Calculating Hedge Stakes

Calculating the amount of a hedge wager to recoup your initial investment or make a profit boils down to mathematics.

Let’s stay with the Super Bowl scenario we referenced above. You want to make sure to recoup the $100 futures bet on the Chiefs by hedging on the 49ers, who are +120 in the game. Simply divide your initial stake ($100) by the odds of the opposing bet (1.20) and you get $83.33. That means you need to wager $83.33 on the 49ers to win $100. If the 49ers win, you’ve recouped your futures bet. If the Chiefs win, you collect your $2,000 futures wager minus the losing hedge bet.

If you want to win the same amount of money no matter which team wins the game, the formula is a little more complicated. It boils downs to this: Your payout=(Your profit + initial wager) divided by the decimal odds of your hedge bet. You can use our odds calculator to convert American odds to decimal odds as well as to calculate payouts.

So, take the potential profit from your first wager (in this case $2,000) and add it to the amount of your initial wager ($100). Take that $2,100 and divide it by the decimal moneyline odds of the 49ers (+120 translates into 2.2). That gives you $955. Subtracting that $955 from your initial potential payout of $2,000=$1,045. So if you bet $955 on the 49ers, you are guaranteed to win $1,045 no matter the outcome.

If you don’t want to do the math, you can find several sports betting hedging calculators or spreadsheets that will do it for you.

Final Thoughts

In the case above, hedging your Super Bowl futures bet would have cost you money since your initial wager on Kansas City was a winner. But that doesn’t mean hedging is the wrong move. Hedging sports bets is a personal decision sports bettors must make based on individual gambling goals and risk tolerance level.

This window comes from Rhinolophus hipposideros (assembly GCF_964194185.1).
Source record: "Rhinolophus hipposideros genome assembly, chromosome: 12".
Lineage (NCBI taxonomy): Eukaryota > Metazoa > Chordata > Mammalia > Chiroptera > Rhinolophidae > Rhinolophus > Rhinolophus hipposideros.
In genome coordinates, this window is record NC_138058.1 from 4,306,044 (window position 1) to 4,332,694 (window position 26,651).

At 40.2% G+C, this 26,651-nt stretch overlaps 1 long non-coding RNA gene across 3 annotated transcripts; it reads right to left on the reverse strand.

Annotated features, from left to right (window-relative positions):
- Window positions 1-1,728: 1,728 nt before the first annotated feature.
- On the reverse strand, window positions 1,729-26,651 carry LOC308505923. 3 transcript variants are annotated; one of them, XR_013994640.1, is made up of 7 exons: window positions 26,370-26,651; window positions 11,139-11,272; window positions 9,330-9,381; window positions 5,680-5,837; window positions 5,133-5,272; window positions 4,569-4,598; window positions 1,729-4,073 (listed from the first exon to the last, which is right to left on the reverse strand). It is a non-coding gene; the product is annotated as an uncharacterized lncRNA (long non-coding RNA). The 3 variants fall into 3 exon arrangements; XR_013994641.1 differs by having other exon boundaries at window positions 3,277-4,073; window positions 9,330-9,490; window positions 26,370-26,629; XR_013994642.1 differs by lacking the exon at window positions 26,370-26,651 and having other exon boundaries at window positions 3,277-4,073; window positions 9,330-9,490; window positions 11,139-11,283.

If your goal is to guarantee positive returns and keep losses low, then hedging is a reasonable and viable betting strategy. After all, winning at sports betting long-term is challenging, and locking in a guaranteed profit benefits both your bankroll and mental health.

That said, hedging sports bets comes at a price. Generally, you wagered on a team or a total for a reason. If nothing has changed, are you willing to accept a smaller profit? And by accepting less risk, you are losing value and paying extra vigorish. Some might consider this throwing bad money after good.

The bottom line? There is no definitive answer. In the end, the amount of the potential payout may determine whether hedging is the right betting strategy. Generally, the larger the potential payoff of your initial bet, the more likely hedging will be utilized.

Hedging Bets FAQ

When is hedge betting a bad idea?

Generally, when you have you two bets working against each other, you are failing to maximize potential profits and paying more vigorish, which is built into every bet. You also may be taking a side you don’t believe in, just for the sake of hedging.

Can you hedge sports bets for a profit?

Yes. One of the biggest advantages of hedging sports bets is the ability to lock in and guarantee profits. If you are willing to pay to accept guaranteed smaller profits and prefer to limit the number of wild swings in your bankroll, hedging your bets can be an effective betting strategy.

Is hedging illegal?

There is nothing illegal about it. Hedging your sports bets is not only legal, it can be a sensible strategy that mitigates risk, guarantees returns and ensures that you will have funds to wager another day.

Should you hedge your bets?

There is no right answer for everybody. Are you willing to lower risk in exchange for smaller profits? Or would you rather embrace risk in exchange for a larger payoff? Most likely, it depends on the size of the potential payout, your bankroll … and your personality.

About the Author

Chet Fussman for
Chet Fussman
Chet Fussman is a former horse racing writer and longtime sports editor of the Florida Times-Union in Jacksonville is a poker and blackjack player and frequent sports bettor.